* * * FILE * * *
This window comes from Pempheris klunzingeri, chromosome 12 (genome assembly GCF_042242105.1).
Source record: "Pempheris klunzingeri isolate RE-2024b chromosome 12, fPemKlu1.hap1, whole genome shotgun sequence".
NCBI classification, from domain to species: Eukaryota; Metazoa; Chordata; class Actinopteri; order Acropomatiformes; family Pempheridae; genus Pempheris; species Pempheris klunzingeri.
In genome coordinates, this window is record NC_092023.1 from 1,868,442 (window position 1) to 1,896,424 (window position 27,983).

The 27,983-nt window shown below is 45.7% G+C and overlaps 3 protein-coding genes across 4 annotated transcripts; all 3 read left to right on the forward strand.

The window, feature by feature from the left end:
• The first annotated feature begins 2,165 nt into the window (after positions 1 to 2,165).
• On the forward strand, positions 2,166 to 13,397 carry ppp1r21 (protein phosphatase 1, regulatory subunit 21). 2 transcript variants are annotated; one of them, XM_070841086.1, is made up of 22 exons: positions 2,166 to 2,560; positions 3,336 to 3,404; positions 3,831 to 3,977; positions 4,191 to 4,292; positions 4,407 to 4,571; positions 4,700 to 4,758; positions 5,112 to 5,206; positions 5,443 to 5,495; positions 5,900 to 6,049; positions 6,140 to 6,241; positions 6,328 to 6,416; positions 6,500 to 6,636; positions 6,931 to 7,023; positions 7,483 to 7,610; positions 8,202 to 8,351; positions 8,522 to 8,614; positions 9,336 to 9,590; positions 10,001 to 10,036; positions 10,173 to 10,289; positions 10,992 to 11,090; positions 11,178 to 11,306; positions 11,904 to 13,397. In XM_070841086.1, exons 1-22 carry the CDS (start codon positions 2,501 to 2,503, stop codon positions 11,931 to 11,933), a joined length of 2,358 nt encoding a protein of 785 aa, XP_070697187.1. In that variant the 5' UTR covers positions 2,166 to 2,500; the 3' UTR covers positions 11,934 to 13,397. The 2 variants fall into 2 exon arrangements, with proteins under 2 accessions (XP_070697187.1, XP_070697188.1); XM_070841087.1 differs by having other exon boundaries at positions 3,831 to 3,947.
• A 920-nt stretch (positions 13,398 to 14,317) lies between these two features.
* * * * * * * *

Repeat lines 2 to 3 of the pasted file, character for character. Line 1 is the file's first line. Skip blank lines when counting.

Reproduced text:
Source record: "Pempheris klunzingeri isolate RE-2024b chromosome 12, fPemKlu1.hap1, whole genome shotgun sequence".
NCBI classification, from domain to species: Eukaryota; Metazoa; Chordata; class Actinopteri; order Acropomatiformes; family Pempheridae; genus Pempheris; species Pempheris klunzingeri.